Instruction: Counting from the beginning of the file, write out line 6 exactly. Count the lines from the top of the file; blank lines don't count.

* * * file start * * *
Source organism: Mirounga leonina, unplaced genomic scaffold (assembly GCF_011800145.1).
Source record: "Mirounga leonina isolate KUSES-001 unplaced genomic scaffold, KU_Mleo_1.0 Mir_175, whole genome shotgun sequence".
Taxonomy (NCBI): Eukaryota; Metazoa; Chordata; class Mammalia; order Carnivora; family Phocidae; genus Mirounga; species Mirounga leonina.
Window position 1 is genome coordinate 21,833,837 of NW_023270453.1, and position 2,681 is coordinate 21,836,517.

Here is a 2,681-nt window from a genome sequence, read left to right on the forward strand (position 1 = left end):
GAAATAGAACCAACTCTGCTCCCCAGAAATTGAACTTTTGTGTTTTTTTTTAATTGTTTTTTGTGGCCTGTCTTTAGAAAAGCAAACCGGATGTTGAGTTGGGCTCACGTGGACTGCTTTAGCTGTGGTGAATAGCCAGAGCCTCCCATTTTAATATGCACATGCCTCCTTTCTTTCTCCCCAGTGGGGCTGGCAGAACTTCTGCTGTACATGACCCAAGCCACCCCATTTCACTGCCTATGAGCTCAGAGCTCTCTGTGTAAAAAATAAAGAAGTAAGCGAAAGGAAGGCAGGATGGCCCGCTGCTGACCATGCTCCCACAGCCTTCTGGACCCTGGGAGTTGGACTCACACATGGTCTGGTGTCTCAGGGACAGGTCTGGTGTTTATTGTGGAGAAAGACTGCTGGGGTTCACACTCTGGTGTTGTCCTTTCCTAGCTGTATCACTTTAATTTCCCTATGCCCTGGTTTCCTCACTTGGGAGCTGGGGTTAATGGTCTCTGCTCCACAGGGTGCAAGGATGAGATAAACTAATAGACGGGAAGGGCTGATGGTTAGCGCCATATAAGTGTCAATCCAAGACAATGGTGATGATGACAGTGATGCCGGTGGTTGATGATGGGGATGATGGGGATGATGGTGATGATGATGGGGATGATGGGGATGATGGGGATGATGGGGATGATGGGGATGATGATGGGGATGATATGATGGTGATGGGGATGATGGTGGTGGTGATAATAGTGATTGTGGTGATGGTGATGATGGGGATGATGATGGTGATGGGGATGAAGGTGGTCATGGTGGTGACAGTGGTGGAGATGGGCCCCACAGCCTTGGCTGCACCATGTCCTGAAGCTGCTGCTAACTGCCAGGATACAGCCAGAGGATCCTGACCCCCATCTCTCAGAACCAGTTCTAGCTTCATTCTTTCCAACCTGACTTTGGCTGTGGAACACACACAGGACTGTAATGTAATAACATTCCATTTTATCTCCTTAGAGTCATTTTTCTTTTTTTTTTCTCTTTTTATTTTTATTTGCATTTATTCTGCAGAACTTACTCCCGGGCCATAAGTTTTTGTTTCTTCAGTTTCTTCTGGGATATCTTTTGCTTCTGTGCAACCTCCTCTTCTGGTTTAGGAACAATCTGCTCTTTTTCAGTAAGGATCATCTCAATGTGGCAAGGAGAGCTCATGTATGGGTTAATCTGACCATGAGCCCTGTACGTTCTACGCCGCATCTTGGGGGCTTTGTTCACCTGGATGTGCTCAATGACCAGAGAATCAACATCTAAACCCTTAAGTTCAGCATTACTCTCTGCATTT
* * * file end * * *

GAAATAGAACCAACTCTGCTCCCCAGAAATTGAACTTTTGTGTTTTTTTTTAATTGTTTTTTGTGGCCTGTCTTTAGAAAAGCAAACCGGATGTTGAGTTGGGCTCACGTGGACTGCTTTAGCTGTGGTGAATAGCCAGAGCCTCCCATTTTAATATGCACATGCCTCCTTTCTTTCTCCCCAGTGGGGCTGGCAGAACTTCTGCTGTACATGACCCAAGCCACCCCATTTCACTGCCTATGAGCTCAGAGCTCTCTGTGTAAAAAATAAAGAAGTAAGCGAAAGGAAGGCAGGATGGCCCGCTGCTGACCATGCTCCCACAGCCTTCTGGACCCTGGGAGTTGGACTCACACATGGTCTGGTGTCTCAGGGACAGGTCTGGTGTTTATTGTGGAGAAAGACTGCTGGGGTTCACACTCTGGTGTTGTCCTTTCCTAGCTGTATCACTTTAATTTCCCTATGCCCTGGTTTCCTCACTTGGGAGCTGGGGTTAATGGTCTCTGCTCCACAGGGTGCAAGGATGAGATAAACTAATAGACGGGAAGGGCTGATGGTTAGCGCCATATAAGTGTCAATCCAAGACAATGGTGATGATGACAGTGATGCCGGTGGTTGATGATGGGGATGATGGGGATGATGGTGATGATGATGGGGATGATGGGGATGATGGGGATGATGGGGATGATGGGGATGATGATGGGGATGATATGATGGTGATGGGGATGATGGTGGTGGTGATAATAGTGATTGTGGTGATGGTGATGATGGGGATGATGATGGTGATGGGGATGAAGGTGGTCATGGTGGTGACAGTGGTGGAGATGGGCCCCACAGCCTTGGCTGCACCATGTCCTGAAGCTGCTGCTAACTGCCAGGATACAGCCAGAGGATCCTGACCCCCATCTCTCAGAACCAGTTCTAGCTTCATTCTTTCCAACCTGACTTTGGCTGTGGAACACACACAGGACTGTAATGTAATAACATTCCATTTTATCTCCTTAGAGTCATTTTTCTTTTTTTTTTCTCTTTTTATTTTTATTTGCATTTATTCTGCAGAACTTACTCCCGGGCCATAAGTTTTTGTTTCTTCAGTTTCTTCTGGGATATCTTTTGCTTCTGTGCAACCTCCTCTTCTGGTTTAGGAACAATCTGCTCTTTTTCAGTAAGGATCATCTCAATGTGGCAAGGAGAGCTCATGTATGGGTTAATCTGACCATGAGCCCTGTACGTTCTACGCCGCATCTTGGGGGCTTTGTTCACCTGGATGTGCTCAATGACCAGAGAATCAACATCTAAACCCTTAAGTTCAGCATTACTCTCTGCATTT